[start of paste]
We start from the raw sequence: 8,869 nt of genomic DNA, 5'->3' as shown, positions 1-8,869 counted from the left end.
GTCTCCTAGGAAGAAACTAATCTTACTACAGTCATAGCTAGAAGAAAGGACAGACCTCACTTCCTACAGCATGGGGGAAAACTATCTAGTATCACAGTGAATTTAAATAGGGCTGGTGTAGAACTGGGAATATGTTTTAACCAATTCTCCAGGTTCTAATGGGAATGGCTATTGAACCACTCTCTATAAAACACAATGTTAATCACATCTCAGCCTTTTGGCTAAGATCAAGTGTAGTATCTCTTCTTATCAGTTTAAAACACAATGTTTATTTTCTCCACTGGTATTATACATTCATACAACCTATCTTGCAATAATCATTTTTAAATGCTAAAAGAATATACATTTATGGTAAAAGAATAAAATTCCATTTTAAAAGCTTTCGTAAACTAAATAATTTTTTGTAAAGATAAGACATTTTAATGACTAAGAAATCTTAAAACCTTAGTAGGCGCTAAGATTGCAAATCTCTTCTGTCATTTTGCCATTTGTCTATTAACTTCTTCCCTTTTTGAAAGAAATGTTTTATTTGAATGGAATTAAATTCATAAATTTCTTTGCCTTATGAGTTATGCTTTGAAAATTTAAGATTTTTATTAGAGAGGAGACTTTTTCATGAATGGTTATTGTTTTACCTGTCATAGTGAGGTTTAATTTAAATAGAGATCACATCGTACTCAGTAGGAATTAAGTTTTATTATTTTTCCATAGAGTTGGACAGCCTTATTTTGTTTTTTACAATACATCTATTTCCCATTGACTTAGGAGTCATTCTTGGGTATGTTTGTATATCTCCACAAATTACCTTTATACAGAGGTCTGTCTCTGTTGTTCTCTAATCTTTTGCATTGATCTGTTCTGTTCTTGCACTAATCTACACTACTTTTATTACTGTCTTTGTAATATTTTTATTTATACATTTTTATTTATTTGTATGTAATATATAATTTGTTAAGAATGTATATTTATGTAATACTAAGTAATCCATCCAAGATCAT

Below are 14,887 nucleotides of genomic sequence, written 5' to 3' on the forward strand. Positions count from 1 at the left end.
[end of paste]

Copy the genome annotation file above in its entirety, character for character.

We start from the raw sequence: 8,869 nt of genomic DNA, 5'->3' as shown, positions 1-8,869 counted from the left end.
GTCTCCTAGGAAGAAACTAATCTTACTACAGTCATAGCTAGAAGAAAGGACAGACCTCACTTCCTACAGCATGGGGGAAAACTATCTAGTATCACAGTGAATTTAAATAGGGCTGGTGTAGAACTGGGAATATGTTTTAACCAATTCTCCAGGTTCTAATGGGAATGGCTATTGAACCACTCTCTATAAAACACAATGTTAATCACATCTCAGCCTTTTGGCTAAGATCAAGTGTAGTATCTCTTCTTATCAGTTTAAAACACAATGTTTATTTTCTCCACTGGTATTATACATTCATACAACCTATCTTGCAATAATCATTTTTAAATGCTAAAAGAATATACATTTATGGTAAAAGAATAAAATTCCATTTTAAAAGCTTTCGTAAACTAAATAATTTTTTGTAAAGATAAGACATTTTAATGACTAAGAAATCTTAAAACCTTAGTAGGCGCTAAGATTGCAAATCTCTTCTGTCATTTTGCCATTTGTCTATTAACTTCTTCCCTTTTTGAAAGAAATGTTTTATTTGAATGGAATTAAATTCATAAATTTCTTTGCCTTATGAGTTATGCTTTGAAAATTTAAGATTTTTATTAGAGAGGAGACTTTTTCATGAATGGTTATTGTTTTACCTGTCATAGTGAGGTTTAATTTAAATAGAGATCACATCGTACTCAGTAGGAATTAAGTTTTATTATTTTTCCATAGAGTTGGACAGCCTTATTTTGTTTTTTACAATACATCTATTTCCCATTGACTTAGGAGTCATTCTTGGGTATGTTTGTATATCTCCACAAATTACCTTTATACAGAGGTCTGTCTCTGTTGTTCTCTAATCTTTTGCATTGATCTGTTCTGTTCTTGCACTAATCTACACTACTTTTATTACTGTCTTTGTAATATTTTTATTTATACATTTTTATTTATTTGTATGTAATATATAATTTGTTAAGAATGTATATTTATGTAATACTAAGTAATCCATCCAAGATCAT

Below are 14,887 nucleotides of genomic sequence, written 5' to 3' on the forward strand. Positions count from 1 at the left end.